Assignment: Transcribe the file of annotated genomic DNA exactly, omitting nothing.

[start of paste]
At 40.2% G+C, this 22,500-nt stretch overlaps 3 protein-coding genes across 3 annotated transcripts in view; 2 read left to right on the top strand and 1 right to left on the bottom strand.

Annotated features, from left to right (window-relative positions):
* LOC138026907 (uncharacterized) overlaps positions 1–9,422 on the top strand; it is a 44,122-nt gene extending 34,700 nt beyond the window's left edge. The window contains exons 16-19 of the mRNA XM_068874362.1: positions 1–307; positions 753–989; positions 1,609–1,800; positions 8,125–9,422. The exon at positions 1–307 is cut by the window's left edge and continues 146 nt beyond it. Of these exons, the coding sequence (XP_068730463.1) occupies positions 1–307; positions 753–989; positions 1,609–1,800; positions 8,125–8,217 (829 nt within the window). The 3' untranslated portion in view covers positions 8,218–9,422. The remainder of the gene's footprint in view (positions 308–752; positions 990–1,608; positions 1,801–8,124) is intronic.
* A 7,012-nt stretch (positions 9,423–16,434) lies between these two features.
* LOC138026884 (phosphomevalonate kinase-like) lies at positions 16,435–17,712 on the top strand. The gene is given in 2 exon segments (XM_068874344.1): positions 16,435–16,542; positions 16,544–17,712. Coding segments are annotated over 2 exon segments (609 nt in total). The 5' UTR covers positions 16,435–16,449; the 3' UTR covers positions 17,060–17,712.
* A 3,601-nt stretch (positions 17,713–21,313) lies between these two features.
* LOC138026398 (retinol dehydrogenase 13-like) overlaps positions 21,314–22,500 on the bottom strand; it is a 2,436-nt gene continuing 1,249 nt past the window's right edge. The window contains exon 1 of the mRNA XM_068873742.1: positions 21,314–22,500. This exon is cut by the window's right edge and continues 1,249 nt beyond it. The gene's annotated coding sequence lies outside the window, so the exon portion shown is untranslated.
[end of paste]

At 40.2% G+C, this 22,500-nt stretch overlaps 3 protein-coding genes across 3 annotated transcripts in view; 2 read left to right on the top strand and 1 right to left on the bottom strand.

Annotated features, from left to right (window-relative positions):
* LOC138026907 (uncharacterized) overlaps positions 1–9,422 on the top strand; it is a 44,122-nt gene extending 34,700 nt beyond the window's left edge. The window contains exons 16-19 of the mRNA XM_068874362.1: positions 1–307; positions 753–989; positions 1,609–1,800; positions 8,125–9,422. The exon at positions 1–307 is cut by the window's left edge and continues 146 nt beyond it. Of these exons, the coding sequence (XP_068730463.1) occupies positions 1–307; positions 753–989; positions 1,609–1,800; positions 8,125–8,217 (829 nt within the window). The 3' untranslated portion in view covers positions 8,218–9,422. The remainder of the gene's footprint in view (positions 308–752; positions 990–1,608; positions 1,801–8,124) is intronic.
* A 7,012-nt stretch (positions 9,423–16,434) lies between these two features.
* LOC138026884 (phosphomevalonate kinase-like) lies at positions 16,435–17,712 on the top strand. The gene is given in 2 exon segments (XM_068874344.1): positions 16,435–16,542; positions 16,544–17,712. Coding segments are annotated over 2 exon segments (609 nt in total). The 5' UTR covers positions 16,435–16,449; the 3' UTR covers positions 17,060–17,712.
* A 3,601-nt stretch (positions 17,713–21,313) lies between these two features.
* LOC138026398 (retinol dehydrogenase 13-like) overlaps positions 21,314–22,500 on the bottom strand; it is a 2,436-nt gene continuing 1,249 nt past the window's right edge. The window contains exon 1 of the mRNA XM_068873742.1: positions 21,314–22,500. This exon is cut by the window's right edge and continues 1,249 nt beyond it. The gene's annotated coding sequence lies outside the window, so the exon portion shown is untranslated.